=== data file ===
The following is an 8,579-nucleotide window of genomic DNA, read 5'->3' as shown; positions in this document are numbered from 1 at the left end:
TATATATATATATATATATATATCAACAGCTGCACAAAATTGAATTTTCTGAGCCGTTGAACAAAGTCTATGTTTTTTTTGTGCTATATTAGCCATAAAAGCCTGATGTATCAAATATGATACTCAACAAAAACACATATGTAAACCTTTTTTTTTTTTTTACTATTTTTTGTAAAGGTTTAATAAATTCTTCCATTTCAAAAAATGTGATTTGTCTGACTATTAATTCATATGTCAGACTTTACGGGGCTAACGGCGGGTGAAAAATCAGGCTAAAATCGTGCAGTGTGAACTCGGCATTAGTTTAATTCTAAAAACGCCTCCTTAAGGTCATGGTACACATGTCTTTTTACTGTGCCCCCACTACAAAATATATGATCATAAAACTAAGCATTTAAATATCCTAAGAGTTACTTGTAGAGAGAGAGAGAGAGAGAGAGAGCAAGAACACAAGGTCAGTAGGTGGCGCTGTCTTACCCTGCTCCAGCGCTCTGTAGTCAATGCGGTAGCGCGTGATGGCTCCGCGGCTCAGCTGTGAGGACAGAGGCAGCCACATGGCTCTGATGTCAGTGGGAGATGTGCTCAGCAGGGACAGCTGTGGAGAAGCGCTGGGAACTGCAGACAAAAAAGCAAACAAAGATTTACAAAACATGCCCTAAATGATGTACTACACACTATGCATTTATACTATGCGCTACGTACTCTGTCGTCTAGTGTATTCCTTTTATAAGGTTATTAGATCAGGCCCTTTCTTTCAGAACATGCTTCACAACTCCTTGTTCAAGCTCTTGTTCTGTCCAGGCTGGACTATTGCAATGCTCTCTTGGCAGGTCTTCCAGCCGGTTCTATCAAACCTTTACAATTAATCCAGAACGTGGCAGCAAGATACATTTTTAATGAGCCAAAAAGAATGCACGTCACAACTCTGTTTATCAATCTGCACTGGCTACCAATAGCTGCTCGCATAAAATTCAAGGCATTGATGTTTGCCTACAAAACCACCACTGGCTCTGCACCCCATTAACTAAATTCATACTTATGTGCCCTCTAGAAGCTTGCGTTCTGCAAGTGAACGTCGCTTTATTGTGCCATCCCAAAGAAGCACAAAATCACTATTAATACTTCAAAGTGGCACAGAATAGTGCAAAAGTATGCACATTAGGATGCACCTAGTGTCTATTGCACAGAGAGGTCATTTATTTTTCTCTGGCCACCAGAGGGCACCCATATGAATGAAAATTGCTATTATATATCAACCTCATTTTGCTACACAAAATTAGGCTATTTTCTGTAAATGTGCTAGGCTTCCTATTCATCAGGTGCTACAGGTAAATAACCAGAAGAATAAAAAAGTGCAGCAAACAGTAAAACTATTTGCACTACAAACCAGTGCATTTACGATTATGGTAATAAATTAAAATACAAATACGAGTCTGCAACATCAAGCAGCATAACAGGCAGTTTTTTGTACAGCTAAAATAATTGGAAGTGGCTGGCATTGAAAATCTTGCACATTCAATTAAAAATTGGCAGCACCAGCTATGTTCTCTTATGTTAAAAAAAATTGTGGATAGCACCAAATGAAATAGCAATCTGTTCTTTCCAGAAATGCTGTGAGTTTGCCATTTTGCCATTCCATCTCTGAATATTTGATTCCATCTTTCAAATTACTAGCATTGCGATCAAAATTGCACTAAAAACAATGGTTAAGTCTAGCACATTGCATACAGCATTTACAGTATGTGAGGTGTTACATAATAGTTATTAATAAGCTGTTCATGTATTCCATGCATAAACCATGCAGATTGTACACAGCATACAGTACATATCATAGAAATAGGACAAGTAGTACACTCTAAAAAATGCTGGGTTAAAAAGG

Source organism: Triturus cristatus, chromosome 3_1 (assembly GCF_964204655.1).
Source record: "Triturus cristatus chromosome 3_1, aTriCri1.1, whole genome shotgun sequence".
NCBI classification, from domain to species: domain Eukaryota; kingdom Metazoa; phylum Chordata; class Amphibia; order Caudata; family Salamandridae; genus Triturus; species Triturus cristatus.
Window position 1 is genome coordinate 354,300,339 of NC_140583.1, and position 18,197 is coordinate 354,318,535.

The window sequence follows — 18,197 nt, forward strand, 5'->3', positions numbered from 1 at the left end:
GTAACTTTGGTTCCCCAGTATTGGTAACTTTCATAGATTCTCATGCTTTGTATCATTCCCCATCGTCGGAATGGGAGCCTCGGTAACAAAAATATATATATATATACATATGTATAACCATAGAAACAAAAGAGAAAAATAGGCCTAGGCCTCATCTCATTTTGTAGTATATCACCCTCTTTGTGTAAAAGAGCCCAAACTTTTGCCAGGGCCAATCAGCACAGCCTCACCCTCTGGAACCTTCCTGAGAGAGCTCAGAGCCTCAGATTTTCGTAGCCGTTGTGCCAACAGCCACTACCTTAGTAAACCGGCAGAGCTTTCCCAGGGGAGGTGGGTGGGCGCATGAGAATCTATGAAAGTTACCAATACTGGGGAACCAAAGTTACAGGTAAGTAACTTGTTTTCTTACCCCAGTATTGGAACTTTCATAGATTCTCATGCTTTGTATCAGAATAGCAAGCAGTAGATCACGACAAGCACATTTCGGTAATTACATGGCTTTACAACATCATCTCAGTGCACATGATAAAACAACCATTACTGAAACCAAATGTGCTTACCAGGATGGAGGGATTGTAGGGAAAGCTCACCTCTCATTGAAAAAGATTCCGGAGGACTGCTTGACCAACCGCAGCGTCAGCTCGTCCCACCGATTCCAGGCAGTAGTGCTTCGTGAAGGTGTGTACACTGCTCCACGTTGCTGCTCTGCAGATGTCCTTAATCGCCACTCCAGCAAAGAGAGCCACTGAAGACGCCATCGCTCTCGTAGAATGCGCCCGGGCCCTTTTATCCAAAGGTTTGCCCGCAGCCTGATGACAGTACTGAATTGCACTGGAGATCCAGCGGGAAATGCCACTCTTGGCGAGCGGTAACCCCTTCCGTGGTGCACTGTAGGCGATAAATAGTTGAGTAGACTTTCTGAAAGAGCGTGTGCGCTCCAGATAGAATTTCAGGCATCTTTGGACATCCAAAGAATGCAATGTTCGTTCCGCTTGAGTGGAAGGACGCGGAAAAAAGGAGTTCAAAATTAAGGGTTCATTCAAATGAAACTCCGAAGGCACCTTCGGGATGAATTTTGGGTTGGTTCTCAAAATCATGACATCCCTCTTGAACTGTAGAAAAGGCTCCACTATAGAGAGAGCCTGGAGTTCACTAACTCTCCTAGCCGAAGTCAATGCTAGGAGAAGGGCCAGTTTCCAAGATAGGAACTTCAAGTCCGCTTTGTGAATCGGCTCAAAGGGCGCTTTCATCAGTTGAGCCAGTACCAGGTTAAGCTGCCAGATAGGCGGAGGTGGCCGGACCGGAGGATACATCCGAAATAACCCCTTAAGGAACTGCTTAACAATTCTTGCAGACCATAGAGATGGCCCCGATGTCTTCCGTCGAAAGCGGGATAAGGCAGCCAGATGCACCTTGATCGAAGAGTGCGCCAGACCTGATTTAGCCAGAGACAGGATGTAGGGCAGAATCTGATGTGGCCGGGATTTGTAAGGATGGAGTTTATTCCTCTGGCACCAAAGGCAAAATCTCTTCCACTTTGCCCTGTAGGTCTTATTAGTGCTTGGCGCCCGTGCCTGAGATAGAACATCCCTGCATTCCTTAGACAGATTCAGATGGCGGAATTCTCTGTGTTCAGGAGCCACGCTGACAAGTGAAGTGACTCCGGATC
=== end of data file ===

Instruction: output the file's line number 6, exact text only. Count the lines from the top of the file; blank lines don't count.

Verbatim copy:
Window position 1 is genome coordinate 354,300,339 of NC_140583.1, and position 18,197 is coordinate 354,318,535.